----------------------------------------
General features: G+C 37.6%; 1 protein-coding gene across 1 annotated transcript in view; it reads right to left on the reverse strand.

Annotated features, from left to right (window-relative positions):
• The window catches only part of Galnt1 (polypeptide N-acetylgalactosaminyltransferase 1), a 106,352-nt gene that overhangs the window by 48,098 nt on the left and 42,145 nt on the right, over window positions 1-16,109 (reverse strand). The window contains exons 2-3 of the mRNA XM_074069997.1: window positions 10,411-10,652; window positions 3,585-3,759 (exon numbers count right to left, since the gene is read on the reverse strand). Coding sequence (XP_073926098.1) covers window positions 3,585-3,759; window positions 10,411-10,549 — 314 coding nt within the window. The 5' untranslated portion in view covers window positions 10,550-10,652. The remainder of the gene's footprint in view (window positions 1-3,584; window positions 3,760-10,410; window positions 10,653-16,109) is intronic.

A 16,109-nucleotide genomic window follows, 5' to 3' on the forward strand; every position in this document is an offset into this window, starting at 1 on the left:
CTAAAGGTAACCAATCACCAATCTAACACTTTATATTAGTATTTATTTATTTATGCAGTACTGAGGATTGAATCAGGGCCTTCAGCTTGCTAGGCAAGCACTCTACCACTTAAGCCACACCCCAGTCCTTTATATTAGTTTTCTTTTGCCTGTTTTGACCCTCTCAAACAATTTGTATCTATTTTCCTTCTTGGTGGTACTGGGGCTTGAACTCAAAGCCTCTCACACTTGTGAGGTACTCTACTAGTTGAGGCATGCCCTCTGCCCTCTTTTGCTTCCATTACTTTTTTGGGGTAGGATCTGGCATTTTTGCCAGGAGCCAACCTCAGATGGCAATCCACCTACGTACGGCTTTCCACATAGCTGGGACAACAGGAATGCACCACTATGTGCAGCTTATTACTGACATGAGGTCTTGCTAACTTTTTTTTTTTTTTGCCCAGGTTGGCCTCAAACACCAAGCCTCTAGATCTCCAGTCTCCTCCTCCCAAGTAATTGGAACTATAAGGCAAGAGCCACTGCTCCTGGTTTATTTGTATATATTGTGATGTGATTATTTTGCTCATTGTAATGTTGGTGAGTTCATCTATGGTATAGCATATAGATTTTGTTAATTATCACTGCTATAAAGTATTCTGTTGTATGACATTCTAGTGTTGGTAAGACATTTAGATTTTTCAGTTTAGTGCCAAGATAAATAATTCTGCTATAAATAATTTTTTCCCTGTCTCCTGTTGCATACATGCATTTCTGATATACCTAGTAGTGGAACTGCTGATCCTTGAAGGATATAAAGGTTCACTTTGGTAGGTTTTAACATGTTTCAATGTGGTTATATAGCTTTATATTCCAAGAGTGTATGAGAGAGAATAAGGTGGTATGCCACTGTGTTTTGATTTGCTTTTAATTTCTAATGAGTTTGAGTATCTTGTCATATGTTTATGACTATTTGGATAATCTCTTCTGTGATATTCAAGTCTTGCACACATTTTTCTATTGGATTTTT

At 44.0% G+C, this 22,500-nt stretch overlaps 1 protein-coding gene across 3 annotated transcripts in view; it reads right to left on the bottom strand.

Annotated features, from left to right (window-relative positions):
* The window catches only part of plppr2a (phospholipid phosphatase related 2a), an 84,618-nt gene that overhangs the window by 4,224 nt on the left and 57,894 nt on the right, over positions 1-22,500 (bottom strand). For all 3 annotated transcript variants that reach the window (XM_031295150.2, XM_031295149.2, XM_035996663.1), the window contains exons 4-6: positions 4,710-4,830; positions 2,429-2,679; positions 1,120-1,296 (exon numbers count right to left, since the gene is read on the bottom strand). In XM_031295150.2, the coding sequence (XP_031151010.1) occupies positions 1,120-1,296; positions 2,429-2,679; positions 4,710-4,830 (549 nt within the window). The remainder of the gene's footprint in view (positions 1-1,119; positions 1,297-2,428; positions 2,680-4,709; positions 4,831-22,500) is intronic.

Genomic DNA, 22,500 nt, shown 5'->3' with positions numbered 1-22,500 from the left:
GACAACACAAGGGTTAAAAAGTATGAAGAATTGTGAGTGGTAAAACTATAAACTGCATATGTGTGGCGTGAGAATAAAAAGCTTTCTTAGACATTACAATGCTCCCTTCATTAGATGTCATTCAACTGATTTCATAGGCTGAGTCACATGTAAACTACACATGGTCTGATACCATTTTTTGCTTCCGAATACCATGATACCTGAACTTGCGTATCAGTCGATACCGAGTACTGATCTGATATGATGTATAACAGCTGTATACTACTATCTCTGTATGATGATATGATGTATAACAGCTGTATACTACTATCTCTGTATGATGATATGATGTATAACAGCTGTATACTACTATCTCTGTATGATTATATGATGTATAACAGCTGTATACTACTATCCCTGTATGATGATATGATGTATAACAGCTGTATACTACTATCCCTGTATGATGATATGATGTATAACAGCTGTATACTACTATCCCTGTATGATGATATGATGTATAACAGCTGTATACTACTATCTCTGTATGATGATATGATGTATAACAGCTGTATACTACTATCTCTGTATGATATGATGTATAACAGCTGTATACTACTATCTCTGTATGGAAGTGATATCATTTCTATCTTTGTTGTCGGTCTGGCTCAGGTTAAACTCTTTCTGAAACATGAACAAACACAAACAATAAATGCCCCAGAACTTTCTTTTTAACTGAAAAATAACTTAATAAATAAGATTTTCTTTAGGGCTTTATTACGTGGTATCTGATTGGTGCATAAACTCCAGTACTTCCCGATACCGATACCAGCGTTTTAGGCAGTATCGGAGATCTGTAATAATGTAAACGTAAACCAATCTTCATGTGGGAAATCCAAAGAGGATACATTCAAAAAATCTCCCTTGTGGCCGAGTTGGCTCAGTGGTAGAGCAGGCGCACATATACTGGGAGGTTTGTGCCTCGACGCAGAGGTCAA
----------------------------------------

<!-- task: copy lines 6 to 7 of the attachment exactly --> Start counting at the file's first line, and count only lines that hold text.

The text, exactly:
At 44.0% G+C, this 22,500-nt stretch overlaps 1 protein-coding gene across 3 annotated transcripts in view; it reads right to left on the bottom strand.

Annotated features, from left to right (window-relative positions):